Two more sea stacks, mini versions of The Needles, can be found in Freshwater Bay, products of the highly eroded chalk cliffs. The poet Lord Tennyson lived here between 1853 and 1864 in Farringford House, which is now a hotel. The memory of his time there lives on in the form of a trail named after him, The Tennyson Trail, just over 16 miles long, from Carisbrooke Castle to The Needles. In 1970, the area near Freshwater known as East Afton Down was the scene of another cultural phenomenon: the infamous Isle of Wight Festival of that year, Britain’s answer to Woodstock, featuring such giants as The Doors, The Who, Joni Mitchell and Jimi Hendrix, who gave one of his last great performances before his death. This wasn’t the first rock festival on the island, but is probably the best remembered, unfortunately not necessarily for the right reasons. There were a number of violent incidents, and the police had to intervene when a group of Hells Angels started causing trouble. The spine of East Afton Down, which takes in part of the Tennyson Way, was nicknamed Desolation Row during the festival, due to the fact that those who were unwilling or unable to pay to get into the festival congregated there for a free listen. Eventually the masses gathered there succeeded in tearing down the fences which were meant to keep them out, and the festival was declared free.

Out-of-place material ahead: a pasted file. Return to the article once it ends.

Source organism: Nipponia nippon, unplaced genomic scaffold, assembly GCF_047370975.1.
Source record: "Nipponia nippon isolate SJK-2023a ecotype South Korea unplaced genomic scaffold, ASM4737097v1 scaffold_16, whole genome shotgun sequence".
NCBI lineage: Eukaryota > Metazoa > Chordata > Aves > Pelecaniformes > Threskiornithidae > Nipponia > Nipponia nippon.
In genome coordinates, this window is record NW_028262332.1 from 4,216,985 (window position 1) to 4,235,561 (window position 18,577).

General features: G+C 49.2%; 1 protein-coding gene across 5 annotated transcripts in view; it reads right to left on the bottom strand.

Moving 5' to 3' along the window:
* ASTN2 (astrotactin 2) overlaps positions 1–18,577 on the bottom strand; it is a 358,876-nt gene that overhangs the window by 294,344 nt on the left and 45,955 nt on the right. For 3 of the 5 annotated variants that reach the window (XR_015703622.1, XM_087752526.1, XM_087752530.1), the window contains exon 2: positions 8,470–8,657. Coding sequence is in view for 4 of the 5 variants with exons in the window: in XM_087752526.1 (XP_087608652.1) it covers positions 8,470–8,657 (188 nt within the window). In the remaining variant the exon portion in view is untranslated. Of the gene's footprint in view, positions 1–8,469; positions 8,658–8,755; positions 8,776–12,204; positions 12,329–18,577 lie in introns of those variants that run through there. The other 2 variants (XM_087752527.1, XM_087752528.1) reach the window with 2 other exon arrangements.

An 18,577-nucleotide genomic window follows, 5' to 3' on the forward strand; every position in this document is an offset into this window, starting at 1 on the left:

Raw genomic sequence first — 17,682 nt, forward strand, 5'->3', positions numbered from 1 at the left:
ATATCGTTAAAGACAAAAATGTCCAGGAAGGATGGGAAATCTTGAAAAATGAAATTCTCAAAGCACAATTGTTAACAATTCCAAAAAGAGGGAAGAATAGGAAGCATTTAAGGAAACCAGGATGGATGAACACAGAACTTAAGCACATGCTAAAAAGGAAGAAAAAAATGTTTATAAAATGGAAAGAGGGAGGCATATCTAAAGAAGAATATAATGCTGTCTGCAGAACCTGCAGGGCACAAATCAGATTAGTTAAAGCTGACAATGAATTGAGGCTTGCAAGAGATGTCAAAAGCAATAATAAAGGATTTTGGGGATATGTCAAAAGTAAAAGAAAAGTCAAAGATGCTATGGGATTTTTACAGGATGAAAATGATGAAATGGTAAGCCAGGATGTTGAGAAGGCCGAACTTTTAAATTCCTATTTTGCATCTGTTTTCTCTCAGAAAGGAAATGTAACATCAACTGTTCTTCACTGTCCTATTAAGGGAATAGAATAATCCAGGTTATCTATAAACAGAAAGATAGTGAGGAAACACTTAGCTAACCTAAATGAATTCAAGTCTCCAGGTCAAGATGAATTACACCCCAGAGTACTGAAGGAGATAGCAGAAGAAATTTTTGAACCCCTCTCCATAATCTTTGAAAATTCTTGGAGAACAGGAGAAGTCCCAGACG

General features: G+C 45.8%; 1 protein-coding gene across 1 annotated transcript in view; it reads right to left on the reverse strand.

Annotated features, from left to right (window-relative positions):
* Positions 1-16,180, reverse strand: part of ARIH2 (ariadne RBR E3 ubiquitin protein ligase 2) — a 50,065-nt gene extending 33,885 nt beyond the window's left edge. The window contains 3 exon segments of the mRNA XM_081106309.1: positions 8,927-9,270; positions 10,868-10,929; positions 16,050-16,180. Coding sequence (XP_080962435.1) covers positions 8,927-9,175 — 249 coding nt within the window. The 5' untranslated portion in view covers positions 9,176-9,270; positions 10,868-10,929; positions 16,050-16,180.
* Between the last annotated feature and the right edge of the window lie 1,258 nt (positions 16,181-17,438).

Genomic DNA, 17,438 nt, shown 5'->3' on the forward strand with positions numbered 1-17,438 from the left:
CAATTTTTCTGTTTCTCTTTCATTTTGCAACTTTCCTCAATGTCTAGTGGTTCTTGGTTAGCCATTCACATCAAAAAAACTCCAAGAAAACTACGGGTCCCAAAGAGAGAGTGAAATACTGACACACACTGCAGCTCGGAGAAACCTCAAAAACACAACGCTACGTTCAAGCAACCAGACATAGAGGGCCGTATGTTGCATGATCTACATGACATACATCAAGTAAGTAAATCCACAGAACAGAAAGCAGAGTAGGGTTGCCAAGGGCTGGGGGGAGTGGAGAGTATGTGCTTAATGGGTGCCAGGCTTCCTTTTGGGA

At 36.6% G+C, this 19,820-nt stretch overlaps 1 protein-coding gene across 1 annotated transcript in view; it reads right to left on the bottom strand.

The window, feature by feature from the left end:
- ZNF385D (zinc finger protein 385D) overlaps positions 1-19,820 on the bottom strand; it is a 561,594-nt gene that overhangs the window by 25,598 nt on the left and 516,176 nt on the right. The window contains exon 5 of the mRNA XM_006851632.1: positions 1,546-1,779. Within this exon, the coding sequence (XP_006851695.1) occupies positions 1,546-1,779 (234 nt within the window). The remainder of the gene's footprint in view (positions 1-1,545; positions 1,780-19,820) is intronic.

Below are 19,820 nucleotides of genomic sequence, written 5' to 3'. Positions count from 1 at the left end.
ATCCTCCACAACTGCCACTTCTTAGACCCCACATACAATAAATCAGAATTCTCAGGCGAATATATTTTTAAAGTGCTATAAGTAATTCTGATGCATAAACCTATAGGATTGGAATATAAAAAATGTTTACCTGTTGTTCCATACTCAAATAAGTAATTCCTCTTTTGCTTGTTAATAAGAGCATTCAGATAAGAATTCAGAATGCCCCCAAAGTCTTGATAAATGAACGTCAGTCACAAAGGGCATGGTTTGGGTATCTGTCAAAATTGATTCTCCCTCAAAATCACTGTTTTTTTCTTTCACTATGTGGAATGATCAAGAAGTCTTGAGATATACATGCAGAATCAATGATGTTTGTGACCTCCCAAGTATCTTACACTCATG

Map of the area.
photo © 2007 Alistair Young | more info (via: Wylio)